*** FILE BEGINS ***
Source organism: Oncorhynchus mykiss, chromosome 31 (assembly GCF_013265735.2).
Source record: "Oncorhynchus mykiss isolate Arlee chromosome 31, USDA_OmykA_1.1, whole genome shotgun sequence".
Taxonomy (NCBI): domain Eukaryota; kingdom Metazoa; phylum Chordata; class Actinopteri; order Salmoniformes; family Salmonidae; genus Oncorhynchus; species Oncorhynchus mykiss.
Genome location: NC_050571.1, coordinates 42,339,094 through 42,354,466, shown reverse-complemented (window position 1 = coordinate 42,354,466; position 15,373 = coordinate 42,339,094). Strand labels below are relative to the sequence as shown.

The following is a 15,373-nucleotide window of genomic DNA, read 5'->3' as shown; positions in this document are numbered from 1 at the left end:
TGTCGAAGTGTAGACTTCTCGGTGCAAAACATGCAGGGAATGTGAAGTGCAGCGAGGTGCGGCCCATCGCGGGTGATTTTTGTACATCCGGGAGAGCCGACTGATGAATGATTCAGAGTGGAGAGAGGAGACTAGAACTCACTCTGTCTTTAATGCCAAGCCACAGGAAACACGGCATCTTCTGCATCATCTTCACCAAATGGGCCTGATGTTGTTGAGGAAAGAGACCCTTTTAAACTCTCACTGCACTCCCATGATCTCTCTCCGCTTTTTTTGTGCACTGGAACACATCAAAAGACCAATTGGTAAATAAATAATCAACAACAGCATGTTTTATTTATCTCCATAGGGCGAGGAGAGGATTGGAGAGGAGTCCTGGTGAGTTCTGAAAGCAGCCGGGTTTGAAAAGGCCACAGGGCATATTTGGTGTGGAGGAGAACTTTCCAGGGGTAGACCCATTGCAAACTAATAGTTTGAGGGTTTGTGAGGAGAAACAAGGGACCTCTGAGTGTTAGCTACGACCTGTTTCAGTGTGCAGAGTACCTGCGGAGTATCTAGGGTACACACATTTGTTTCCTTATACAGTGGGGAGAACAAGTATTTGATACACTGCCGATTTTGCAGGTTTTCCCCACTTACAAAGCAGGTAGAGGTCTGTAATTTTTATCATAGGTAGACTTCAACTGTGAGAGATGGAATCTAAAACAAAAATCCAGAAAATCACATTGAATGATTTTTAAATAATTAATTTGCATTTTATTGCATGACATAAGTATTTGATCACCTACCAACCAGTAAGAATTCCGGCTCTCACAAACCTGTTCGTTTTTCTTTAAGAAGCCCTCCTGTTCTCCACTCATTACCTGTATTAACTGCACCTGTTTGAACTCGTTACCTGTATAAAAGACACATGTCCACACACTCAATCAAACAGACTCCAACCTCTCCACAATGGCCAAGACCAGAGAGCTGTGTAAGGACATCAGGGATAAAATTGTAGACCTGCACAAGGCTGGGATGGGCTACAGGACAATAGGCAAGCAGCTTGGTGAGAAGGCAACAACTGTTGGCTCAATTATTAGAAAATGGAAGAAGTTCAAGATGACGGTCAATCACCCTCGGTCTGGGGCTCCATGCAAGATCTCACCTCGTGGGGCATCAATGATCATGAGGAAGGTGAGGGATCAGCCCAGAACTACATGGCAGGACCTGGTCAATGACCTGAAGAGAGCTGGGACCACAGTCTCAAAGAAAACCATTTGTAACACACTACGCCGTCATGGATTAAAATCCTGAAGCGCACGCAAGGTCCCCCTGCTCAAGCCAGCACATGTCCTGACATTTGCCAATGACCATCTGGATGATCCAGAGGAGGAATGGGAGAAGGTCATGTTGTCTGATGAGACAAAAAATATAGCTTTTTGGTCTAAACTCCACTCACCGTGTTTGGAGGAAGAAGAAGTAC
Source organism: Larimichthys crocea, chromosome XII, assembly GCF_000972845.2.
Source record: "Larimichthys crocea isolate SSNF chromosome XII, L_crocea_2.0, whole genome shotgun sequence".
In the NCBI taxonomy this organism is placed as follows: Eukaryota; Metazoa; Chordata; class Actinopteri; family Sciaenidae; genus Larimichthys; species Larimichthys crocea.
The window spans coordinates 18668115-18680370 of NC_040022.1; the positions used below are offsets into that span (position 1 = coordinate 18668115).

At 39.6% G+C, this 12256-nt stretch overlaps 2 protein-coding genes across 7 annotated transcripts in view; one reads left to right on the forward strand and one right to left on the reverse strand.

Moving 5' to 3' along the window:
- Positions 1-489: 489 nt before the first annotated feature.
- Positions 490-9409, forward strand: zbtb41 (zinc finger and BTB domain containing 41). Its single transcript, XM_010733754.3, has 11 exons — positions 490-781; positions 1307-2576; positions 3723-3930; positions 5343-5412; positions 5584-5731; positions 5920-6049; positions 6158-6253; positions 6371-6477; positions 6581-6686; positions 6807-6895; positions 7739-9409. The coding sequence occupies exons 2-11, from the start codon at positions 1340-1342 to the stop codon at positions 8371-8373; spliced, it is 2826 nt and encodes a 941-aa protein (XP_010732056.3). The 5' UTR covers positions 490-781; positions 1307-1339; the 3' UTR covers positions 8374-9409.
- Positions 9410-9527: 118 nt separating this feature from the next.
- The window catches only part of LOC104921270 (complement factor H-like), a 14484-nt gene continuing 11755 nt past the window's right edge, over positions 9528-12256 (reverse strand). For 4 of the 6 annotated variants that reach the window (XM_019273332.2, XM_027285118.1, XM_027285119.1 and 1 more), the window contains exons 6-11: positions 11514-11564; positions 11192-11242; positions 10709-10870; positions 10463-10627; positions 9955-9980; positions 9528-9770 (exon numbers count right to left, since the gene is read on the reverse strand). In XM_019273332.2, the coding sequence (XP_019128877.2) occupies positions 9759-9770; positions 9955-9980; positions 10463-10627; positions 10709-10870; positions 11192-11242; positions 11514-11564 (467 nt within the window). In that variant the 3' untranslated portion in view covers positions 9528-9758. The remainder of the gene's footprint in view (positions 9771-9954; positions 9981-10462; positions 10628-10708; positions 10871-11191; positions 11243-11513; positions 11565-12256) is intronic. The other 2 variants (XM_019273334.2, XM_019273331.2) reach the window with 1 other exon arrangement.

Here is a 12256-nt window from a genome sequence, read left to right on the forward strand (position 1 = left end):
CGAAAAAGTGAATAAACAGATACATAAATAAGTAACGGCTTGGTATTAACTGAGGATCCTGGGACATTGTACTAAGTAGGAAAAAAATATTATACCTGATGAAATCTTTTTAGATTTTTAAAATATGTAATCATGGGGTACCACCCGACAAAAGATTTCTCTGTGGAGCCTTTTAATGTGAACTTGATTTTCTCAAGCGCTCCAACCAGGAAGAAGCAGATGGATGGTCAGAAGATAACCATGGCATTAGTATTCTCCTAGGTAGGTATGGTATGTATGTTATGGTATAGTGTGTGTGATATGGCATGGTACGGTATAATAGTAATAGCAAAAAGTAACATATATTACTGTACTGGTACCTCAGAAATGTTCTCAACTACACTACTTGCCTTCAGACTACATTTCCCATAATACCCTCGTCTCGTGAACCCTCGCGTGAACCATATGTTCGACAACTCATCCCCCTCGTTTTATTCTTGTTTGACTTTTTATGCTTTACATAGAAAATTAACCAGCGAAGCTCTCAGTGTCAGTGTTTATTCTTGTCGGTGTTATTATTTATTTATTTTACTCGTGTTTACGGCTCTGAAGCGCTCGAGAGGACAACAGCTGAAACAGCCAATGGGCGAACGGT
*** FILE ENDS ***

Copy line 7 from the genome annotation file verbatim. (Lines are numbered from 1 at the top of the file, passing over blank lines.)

Source organism: Larimichthys crocea, chromosome XII, assembly GCF_000972845.2.